Author returns to Chinese roots in debut novel

March 1, 2020 — by Esther Luan

Lawyer Abigail Hing Wen draws inspiration from her own experiences in “Loveboat, Taipei,” telling an adventurous tale that dispels Asian American stereotypes.

Trapped between her parents’ wishes for her to attend medical school and her own burning passion for dance, graduating senior Everett “Ever” Wong (whose immigrant parents couldn’t tell the difference between girl and boy names) winds up in a cultural immersion program in Chientan, Taipei. 

To Ever’s surprise and her parents’ horror, the program, nicknamed “Loveboat” for the sheer number of young couples who had emerged from it throughout the years, hurls her into an crazy party of rebellion and ebullience that lasts all summer. 

She wins, loses, laughs, cries, breaks every rule in the Wong family book and finally understands who she is and wants to be.

Upon her return, Ever rejects the path that her environment and her obstinate parents had set for her, finally having the backbone to stand up for her dreams.

Just like the protagonist of her debut novel, “Loveboat, Taipei,” author Abigail Hing Wen grew up in Ohio with a passion for the arts, an ambition that contradicted with the career she planned to pursue. The book was released on Jan. 7 and captures the struggles of young Asian American adults grappling with their identities while maneuvering an environment without parent guidance or protection. Along the way, they learn to discern between cultural expectations and personal aspirations.

Wen’s inspiration for the book came from her own experiences, as she held the same interior conflict as her protagonist. 

"I loved to dance, and I also loved to write, but I never really thought that I could be a dancer or writer,” she told The Falcon in a video interview while on her book tour. 

Wen studied government at Harvard, then went on to law school — a normal corporate path. She was thinking about becoming a law professor when she decided to write “Loveboat, Taipei,” a crazy tale of self-discovery. Wen had always wanted to share the Loveboat tale but didn’t feel ready for it for many years, she said. 

Growing up, Wen had always been a storyteller. Narrating to her younger brother and sister was a long-held tradition in the family, she said.

“I always had this bug in me,” Wen said. “I loved to read, I loved books, and I just had these ideas for a fantasy novel in my head.”

It took Wen many years to put this dream into action. Ambitious and accomplished, she never stopped working along the way, earning an MFA in writing in addition to working in artificial intelligence and venture capital in Silicon Valley among several other paths.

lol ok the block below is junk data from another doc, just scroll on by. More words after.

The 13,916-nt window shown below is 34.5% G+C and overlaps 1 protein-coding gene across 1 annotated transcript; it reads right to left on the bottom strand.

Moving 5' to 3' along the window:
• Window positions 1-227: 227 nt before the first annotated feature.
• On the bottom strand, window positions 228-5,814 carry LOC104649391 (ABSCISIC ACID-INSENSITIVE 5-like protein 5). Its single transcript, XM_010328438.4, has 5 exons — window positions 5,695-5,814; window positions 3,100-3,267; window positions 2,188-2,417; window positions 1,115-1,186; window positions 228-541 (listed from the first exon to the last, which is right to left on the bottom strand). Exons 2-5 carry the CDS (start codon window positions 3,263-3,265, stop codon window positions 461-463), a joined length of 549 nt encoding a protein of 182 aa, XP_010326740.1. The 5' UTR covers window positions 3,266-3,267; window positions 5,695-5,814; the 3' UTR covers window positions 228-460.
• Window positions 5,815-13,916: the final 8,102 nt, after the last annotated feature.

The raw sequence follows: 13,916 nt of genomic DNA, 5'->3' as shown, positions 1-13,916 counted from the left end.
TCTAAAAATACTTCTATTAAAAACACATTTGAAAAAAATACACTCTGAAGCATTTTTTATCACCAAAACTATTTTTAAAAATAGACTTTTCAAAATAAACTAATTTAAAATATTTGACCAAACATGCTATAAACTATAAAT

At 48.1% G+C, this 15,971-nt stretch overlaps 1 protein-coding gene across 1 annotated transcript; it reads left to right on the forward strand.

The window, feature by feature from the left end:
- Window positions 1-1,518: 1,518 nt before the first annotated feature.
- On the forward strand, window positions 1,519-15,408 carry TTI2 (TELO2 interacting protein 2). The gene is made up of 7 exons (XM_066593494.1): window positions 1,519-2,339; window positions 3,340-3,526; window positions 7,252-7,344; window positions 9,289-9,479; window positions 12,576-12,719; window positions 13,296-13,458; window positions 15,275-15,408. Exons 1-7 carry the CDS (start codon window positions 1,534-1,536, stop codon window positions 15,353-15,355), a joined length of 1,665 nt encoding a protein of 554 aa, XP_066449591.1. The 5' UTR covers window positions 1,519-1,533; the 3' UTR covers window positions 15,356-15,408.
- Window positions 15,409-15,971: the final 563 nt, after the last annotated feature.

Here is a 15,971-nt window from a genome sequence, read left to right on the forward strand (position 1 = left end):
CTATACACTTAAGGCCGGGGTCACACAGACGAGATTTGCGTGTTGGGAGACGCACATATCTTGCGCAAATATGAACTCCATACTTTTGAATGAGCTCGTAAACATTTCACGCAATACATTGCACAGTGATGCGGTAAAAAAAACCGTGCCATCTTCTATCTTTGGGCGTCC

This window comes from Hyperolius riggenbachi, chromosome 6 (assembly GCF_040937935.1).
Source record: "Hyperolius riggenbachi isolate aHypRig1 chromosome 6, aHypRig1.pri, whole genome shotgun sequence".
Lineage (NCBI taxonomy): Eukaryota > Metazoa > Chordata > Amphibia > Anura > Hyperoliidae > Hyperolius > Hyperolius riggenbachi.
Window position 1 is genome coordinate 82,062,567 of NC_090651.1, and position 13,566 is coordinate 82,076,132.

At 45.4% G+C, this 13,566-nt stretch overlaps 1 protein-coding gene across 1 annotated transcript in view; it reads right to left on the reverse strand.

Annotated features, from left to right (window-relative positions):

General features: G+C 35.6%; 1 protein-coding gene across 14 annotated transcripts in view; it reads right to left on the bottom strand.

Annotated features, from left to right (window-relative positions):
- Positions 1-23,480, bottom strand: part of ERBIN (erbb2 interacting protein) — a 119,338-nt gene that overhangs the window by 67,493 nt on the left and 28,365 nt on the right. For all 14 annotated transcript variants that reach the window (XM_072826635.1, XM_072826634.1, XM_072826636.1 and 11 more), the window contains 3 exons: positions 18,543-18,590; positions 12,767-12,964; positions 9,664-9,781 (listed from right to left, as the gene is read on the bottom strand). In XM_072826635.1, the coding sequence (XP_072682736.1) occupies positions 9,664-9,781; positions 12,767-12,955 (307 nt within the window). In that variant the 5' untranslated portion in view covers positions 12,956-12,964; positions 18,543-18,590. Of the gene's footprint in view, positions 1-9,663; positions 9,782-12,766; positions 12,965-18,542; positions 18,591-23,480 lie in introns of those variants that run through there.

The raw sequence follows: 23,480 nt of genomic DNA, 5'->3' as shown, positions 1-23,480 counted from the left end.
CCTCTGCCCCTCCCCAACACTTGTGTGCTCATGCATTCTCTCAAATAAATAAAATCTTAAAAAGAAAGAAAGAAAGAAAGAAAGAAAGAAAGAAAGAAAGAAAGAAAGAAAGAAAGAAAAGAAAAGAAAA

The story of “Loveboat, Taipei” is inspired by Wen’s experience at the program, which has been around since the 1960s, she said. The program she wrote about is real and is well known in the community, Wen said. 

“I showed up prepared to learn about Taiwanese language and culture,” she said, chuckling. “Lo and behold, it’s just this crazy party all summer; sneaking out clubbing, doing glamour shots.”

Using this experience as the fulcrum of her novel turned out to be a good choice for Wen, who felt deeply immersed in the characters’ world throughout the process of writing. 

Wen’s parents are from the Philippines and Indonesia, her grandparents from Shandong and Fujian province in China, and her husband and college roommate’s families both have Taiwanese and Chinese heritage. 

“I feel like I’ve just had so many opportunities to meet with different types of Chinese Americans and Taiwanese Americans, and I wanted to capture that in this book,” Wen said.

The all-Asian American characters in “Loveboat, Taipei” showcases the uniqueness and diversity of the community, Wen said. She also mentioned that she tried to draw upon stories from different cultures to create unique characters that come to life. However, many of the experiences she wrote about were inspired by her own.  

Wen, who now has a writing career to juggle along with her work in law and artificial intelligence, identifies with Ever’s struggle between two cultures and two dreams. 

“It’s funny because I feel like Ever got to think about these questions a lot sooner than I did,” she said. “I’m still trying to figure it out, because I love both.”

One of the biggest challenges for Wen was deciding whose perspective the story would be told from. 

She started writing from four points of view, blowing through 120,000 words and 26 drafts before finally deciding on Ever. 

The original ending for the book was a big fight that ensues, followed by the characters being swept into the waters by a typhoon; they were then rescued by Xavier, the playboy with a heart of gold. 

The published book is draft 31.

“While I was in school, my law professor told me to give ourselves permission to write terrible drafts,” Wen recalls. “That’s how you find the one that’s good.”

Wen’s numerous revisions have paid off: “Loveboat, Taipei” hit the New York Times Young Adult Bestsellers’ List just weeks after its release, and on Feb. 25, ACE Entertainment, the company behind hit Netflix rom-com “To All The Boys I’ve Loved Before,” announced its purchase of the rights to adapt Wen’s novel to film. Release dates are to be announced.

“These 30 Asian American characters, they can do anything they want — from politics to technology to dance,” Wen said. “I want to show that to the world.”